It wouldn’t damage it, but it may or may not be able to handle the load with the kinds of framerates that you would want.  My guess would be that it can, but that’s only a guess.  If it is at or beyond the limit of what the laptop can handle, heat will build up and the unit will thermal throttle to protect itself, but it should not be damaged by it.

      Group "L" (KDE Neon User Edition 5.17.4).

    • in reply to: What's wrong with Firefox's development in a nutshell #2014871

      Ascaris
      AskWoody_MVP

      PaleMoon or Waterfox(IIRC) keeps the faith. Why worry about FF, the Moz Devz are lost in their own (or maybe Googles) world.

      I use Waterfox myself, but there can be no doubt that without Firefox, there is no Waterfox, and while Pale Moon may stick around, I would have doubts about its continued viability also.  Firefox takes a rather large team of people to develop, and while it is possible for a single dev to backport the security fixes Mozilla releases (as with Waterfox), there’s no way he could write them all himself at the pace they come in.  Just keeping up with the security fixes is far more than a one-person job, and there’s more to browser development than that.

      Waterfox Classic is essentially frozen in time, and while that’s good in terms of reverting Mozilla’s biggest dumb decision to date, it does mean that Waterfox Classic will become less and less useful as new web standards are developed and deployed by various sites.  One thing that’s being worked on now for Firefox is multithreaded web assembly (WASM), which Chrome already has.  It’s one reason why Chrome obliterates Firefox in the Jetstream 2 benchmarks.  In this case, where Chrome is objectively superior to Firefox, it makes sense for Firefox to try to reach parity with the competition.  It’s almost a certainty that Firefox will eventually gain this feature, but it will almost certainly never make it to Waterfox, and while right now it’s feasible to skip WASM altogether (I have it turned off now as a test to see how much, if anything, that breaks), it may not always be so.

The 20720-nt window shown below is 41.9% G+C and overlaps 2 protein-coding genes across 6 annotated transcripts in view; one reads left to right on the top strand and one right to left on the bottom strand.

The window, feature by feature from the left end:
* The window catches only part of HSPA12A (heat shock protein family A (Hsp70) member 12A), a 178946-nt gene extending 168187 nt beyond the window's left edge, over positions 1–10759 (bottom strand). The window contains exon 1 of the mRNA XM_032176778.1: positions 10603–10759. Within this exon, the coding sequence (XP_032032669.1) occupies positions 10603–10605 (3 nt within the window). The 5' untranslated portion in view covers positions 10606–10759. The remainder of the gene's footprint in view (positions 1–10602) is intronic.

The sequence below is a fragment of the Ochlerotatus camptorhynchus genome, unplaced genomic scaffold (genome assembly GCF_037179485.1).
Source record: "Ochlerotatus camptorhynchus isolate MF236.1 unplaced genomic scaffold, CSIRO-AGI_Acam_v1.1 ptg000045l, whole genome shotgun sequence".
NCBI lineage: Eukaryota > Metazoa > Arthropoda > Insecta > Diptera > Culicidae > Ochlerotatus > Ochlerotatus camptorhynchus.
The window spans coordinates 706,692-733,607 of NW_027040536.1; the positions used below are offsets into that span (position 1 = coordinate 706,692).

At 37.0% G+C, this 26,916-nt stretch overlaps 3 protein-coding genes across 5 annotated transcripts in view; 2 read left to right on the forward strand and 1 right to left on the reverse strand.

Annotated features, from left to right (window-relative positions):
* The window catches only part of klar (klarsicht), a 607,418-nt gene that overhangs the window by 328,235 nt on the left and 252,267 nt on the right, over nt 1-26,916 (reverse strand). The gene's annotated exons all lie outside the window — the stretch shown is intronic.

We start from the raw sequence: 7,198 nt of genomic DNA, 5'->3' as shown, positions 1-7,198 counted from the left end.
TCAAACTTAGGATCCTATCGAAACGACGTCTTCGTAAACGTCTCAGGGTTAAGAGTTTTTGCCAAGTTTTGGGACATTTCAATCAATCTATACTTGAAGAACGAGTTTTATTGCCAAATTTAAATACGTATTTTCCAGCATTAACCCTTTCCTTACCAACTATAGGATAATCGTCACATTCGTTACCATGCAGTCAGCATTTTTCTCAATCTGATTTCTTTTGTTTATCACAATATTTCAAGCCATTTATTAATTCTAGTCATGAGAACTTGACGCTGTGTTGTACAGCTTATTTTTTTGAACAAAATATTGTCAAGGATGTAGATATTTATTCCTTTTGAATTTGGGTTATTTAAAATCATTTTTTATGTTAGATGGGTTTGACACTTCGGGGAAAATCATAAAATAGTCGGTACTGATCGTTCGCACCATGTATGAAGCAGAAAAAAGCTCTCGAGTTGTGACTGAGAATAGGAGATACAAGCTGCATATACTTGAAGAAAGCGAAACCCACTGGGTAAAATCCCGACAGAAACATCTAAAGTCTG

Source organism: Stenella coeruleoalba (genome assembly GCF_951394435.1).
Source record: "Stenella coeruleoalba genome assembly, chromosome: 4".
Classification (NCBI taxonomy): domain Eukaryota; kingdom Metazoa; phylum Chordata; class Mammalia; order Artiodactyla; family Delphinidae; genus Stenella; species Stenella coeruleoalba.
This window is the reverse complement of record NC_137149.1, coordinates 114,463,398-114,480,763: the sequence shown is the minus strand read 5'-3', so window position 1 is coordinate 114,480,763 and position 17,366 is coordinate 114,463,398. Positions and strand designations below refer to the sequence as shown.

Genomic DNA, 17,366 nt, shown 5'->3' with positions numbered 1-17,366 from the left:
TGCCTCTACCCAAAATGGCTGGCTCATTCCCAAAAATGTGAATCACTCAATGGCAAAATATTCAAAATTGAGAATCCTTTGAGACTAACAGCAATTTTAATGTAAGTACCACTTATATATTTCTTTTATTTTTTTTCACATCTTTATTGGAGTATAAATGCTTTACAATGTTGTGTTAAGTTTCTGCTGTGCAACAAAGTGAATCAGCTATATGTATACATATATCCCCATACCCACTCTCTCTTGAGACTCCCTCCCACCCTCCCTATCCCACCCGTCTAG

I keep hoping that one day, Mozilla will get a little of that old fire back, the fire they had when they were battling IE6, back when they thought the way forward was to unabashedly build a browser better than the competition.  Now they have no ideas other than copying Chrome in every way, especially in areas where Firefox is better.  They’re deliberately getting worse in every area where they have a better product than the other guys!